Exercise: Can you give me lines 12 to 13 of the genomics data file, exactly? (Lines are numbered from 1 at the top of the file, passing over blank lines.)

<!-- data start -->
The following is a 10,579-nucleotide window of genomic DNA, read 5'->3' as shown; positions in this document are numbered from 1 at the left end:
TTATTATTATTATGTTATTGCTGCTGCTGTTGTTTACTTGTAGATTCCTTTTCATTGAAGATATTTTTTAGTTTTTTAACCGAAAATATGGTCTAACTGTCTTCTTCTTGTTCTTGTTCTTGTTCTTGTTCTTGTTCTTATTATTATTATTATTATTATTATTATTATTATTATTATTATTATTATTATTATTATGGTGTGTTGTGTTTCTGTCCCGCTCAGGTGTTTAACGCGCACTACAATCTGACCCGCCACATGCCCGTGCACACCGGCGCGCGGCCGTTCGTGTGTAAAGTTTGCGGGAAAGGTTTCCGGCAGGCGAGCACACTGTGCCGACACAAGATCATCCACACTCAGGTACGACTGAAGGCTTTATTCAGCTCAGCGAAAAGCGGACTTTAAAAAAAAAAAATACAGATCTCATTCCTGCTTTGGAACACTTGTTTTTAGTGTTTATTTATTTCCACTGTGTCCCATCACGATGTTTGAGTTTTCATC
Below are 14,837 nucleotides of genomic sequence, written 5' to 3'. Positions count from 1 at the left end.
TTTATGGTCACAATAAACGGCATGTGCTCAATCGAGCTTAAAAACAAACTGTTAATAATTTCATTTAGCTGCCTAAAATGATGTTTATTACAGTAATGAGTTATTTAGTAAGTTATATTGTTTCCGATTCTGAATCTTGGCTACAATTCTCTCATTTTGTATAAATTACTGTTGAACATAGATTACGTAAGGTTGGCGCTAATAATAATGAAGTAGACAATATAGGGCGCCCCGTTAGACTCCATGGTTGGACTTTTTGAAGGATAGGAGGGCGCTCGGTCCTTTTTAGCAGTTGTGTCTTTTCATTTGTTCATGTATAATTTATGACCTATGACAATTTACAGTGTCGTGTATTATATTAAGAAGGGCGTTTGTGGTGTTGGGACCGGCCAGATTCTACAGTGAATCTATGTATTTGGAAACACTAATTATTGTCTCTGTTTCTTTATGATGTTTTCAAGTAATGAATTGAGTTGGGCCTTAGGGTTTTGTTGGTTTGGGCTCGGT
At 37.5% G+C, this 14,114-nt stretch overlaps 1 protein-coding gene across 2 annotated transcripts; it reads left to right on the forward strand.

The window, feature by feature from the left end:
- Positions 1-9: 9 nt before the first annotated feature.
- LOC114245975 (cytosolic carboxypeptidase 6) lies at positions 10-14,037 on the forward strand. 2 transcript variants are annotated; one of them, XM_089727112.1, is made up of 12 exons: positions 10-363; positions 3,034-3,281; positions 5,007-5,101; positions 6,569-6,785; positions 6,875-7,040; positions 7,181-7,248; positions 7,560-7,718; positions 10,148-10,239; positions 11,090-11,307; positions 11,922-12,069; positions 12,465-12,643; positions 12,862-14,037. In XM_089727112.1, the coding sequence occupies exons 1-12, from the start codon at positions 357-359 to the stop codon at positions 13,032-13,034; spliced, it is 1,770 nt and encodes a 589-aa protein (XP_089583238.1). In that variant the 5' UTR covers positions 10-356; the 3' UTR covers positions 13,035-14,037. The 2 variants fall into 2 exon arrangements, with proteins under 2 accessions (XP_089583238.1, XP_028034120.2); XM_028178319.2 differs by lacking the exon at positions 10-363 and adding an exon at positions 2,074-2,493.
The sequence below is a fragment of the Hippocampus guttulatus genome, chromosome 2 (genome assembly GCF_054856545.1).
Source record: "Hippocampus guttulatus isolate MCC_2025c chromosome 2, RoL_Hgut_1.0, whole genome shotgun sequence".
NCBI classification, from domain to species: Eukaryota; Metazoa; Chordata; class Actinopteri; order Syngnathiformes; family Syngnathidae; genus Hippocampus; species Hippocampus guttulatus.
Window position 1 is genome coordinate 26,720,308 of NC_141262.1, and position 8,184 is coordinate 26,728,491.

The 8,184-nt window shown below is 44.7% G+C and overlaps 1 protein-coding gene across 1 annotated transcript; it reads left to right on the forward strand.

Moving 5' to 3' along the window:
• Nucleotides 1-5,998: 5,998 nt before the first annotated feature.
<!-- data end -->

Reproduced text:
Window position 1 is genome coordinate 26,720,308 of NC_141262.1, and position 8,184 is coordinate 26,728,491.

The 8,184-nt window shown below is 44.7% G+C and overlaps 1 protein-coding gene across 1 annotated transcript; it reads left to right on the forward strand.